Unprecedented demand on A&E admissions is forcing health bosses to reopen old wards after running out of beds at a new £545 million hospital.
The number of patients being admitted to the Queen Elizabeth Hospital Birmingham means two wards will be brought back into action at the neighbouring old Queen Elizabeth Hospital, which was built in the 1930s and closed in 2010.
Elective surgery for routine operations has had to be cancelled because of the capacity problems.
Birmingham's biggest hospital opened on June 10 with 1,213 beds, replacing two outdated buildings including the old Queen Elizabeth.
Dame Julie Moore, chief executive of University Hospitals Birmingham NHS Foundation Trust which runs the hospital, said it needed to reopen the mothballed wards "to meet the unprecedented demand on services across the region and, in particular, on the new Queen Elizabeth Hospital".
She said the Midlands region had seen a 10% increase in admissions to accident and emergency departments.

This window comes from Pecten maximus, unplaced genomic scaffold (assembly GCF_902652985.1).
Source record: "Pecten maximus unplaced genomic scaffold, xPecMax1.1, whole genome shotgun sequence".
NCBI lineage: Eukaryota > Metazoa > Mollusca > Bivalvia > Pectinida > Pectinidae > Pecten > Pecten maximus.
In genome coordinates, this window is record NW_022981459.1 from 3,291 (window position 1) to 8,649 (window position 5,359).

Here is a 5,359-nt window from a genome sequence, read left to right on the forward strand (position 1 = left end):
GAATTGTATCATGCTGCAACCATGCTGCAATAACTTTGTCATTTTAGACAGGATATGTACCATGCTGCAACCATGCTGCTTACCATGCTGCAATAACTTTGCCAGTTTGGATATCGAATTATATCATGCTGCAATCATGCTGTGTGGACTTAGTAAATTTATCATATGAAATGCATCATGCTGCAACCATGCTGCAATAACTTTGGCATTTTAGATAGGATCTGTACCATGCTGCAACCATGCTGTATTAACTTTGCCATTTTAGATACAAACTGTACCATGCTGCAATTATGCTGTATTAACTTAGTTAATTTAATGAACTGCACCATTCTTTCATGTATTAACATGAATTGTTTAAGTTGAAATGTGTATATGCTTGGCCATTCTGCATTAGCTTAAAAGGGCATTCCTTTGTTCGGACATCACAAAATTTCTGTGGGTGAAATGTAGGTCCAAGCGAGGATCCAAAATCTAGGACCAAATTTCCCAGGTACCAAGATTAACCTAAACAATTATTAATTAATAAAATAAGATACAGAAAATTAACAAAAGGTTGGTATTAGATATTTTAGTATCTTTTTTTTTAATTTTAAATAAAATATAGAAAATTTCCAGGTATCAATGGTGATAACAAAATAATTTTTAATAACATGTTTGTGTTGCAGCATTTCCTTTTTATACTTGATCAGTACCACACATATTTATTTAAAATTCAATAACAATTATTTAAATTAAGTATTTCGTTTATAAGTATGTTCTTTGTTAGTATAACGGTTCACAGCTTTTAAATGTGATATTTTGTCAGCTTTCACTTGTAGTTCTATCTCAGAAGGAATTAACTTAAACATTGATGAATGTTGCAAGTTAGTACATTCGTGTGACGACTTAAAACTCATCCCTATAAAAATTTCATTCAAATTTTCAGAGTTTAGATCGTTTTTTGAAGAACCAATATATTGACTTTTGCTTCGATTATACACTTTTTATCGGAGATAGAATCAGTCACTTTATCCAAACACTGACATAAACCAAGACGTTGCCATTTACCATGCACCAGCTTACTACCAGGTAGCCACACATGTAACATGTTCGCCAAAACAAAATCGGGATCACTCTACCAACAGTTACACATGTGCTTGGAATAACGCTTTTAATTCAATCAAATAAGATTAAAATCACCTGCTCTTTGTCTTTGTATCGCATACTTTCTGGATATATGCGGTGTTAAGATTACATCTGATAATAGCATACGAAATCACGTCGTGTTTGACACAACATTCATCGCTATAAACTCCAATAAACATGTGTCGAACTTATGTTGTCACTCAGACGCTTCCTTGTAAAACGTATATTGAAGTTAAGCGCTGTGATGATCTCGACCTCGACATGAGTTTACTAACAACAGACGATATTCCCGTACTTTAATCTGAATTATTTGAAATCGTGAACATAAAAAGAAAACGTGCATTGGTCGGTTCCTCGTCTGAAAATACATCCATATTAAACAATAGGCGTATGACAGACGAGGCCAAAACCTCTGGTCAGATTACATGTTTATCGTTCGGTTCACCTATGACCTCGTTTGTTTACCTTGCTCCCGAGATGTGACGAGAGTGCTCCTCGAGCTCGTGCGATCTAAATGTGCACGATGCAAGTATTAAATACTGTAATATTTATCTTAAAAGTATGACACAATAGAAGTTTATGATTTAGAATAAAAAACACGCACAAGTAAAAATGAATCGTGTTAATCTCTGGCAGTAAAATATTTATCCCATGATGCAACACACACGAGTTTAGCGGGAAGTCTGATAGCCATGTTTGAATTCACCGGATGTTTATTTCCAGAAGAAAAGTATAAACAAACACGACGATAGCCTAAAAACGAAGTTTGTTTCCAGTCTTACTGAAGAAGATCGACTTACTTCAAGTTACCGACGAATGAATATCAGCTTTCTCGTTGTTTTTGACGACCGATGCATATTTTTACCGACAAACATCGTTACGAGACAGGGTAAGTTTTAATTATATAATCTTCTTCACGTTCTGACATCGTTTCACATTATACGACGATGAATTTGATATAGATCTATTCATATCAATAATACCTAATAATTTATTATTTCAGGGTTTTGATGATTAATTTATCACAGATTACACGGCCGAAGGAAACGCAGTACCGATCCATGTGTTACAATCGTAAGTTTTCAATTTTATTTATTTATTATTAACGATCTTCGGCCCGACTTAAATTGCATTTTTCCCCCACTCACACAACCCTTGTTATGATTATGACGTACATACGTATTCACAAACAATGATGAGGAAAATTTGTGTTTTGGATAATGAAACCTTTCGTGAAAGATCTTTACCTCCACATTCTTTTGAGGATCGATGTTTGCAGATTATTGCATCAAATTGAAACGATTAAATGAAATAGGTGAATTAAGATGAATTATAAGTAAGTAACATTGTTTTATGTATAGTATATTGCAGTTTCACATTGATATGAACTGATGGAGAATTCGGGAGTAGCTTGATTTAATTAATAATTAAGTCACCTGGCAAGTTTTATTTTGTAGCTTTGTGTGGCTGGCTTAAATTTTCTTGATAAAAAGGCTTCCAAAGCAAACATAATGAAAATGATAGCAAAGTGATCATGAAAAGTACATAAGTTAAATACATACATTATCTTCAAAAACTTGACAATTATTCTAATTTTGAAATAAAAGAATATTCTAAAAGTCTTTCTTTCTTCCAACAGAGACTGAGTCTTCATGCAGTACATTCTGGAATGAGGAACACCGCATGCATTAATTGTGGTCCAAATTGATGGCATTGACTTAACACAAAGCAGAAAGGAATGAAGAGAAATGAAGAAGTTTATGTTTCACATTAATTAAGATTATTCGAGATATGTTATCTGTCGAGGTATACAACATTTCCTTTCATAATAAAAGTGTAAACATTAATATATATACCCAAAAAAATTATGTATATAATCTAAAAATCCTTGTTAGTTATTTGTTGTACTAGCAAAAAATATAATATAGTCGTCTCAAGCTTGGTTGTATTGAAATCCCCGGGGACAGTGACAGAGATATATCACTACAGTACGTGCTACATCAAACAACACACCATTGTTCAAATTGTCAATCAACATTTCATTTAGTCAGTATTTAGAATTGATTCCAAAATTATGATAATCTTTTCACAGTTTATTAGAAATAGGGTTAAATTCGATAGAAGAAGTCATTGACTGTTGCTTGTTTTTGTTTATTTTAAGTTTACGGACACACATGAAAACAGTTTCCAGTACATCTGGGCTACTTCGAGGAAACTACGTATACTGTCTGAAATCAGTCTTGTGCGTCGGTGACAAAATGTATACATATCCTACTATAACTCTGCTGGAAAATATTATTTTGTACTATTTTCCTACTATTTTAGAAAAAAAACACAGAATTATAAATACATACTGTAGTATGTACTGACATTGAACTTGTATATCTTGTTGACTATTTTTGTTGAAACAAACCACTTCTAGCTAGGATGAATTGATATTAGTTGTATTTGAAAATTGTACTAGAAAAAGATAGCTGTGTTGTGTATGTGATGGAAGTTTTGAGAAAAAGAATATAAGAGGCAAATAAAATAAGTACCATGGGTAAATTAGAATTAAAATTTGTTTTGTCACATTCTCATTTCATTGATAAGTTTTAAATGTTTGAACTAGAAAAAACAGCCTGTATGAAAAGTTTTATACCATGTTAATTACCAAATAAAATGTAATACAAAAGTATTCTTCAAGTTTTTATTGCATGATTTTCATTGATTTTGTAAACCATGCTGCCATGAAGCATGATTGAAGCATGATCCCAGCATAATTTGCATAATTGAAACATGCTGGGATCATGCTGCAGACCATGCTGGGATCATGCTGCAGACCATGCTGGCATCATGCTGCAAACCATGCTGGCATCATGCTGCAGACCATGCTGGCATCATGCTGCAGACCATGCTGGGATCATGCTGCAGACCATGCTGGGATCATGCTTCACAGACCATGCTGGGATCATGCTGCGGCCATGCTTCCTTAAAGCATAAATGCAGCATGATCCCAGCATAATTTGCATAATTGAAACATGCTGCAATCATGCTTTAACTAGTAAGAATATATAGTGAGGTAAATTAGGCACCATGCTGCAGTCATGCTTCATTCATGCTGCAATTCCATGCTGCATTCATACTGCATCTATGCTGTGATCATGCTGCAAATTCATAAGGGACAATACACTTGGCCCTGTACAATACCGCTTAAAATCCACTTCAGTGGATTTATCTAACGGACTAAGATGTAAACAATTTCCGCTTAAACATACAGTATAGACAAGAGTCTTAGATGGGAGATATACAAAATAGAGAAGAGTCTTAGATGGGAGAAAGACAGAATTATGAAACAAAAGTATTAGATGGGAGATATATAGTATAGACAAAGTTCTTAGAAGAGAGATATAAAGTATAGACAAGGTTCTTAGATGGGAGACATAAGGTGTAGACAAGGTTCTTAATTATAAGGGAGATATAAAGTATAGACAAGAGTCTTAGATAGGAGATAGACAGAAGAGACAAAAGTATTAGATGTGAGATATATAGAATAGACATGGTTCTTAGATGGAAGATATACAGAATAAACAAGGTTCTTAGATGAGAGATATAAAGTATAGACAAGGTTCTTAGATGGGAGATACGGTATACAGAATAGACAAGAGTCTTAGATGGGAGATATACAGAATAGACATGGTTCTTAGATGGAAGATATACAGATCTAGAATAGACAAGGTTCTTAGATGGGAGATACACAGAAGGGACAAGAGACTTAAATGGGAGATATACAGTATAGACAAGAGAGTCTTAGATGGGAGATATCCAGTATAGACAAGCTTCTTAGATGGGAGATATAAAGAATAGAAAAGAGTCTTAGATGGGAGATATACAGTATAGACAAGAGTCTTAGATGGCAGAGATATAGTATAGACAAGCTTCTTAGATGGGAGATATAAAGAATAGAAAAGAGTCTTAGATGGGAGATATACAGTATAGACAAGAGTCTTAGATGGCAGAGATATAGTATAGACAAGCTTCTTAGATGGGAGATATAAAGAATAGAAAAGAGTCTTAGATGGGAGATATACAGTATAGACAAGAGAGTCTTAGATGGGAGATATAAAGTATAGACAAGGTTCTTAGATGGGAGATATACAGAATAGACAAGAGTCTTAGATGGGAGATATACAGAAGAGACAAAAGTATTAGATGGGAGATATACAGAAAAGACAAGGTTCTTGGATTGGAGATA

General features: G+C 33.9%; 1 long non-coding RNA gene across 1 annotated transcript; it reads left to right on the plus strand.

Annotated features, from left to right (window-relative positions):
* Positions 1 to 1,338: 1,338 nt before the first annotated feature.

Dame Julie said the trust was "proactively responding to a steep rise in the number of GP referrals, self-presenting patients and emergency admissions".
The move comes despite the fact the trust has already laid on 117 additional beds over the winter period.
Dame Julie, speaking on BBC Radio West Midlands, said: "We've seen the biggest number of patients coming in since we've been keeping records. We've got an ageing population, people with chronic disease, people are living longer and we've had the winter period. What we're not doing is looking after patients in corridors, but this way they're in a proper ward environment."
She said the refitted wards would meet "the highest" infection-control standards.